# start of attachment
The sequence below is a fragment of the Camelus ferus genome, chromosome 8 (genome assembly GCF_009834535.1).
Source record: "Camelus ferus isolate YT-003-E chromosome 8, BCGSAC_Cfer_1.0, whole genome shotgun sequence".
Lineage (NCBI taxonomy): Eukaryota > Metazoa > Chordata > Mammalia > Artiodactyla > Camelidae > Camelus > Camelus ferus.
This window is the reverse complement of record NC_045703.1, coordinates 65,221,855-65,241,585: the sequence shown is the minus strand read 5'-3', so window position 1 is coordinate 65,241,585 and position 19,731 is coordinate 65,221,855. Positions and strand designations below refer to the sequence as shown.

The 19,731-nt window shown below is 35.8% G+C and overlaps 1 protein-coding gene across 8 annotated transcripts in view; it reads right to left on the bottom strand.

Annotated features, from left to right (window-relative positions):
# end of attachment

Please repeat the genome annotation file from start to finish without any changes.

The sequence below is a fragment of the Camelus ferus genome, chromosome 8 (genome assembly GCF_009834535.1).
Source record: "Camelus ferus isolate YT-003-E chromosome 8, BCGSAC_Cfer_1.0, whole genome shotgun sequence".
Lineage (NCBI taxonomy): Eukaryota > Metazoa > Chordata > Mammalia > Artiodactyla > Camelidae > Camelus > Camelus ferus.
This window is the reverse complement of record NC_045703.1, coordinates 65,221,855-65,241,585: the sequence shown is the minus strand read 5'-3', so window position 1 is coordinate 65,241,585 and position 19,731 is coordinate 65,221,855. Positions and strand designations below refer to the sequence as shown.

The 19,731-nt window shown below is 35.8% G+C and overlaps 1 protein-coding gene across 8 annotated transcripts in view; it reads right to left on the bottom strand.

Annotated features, from left to right (window-relative positions):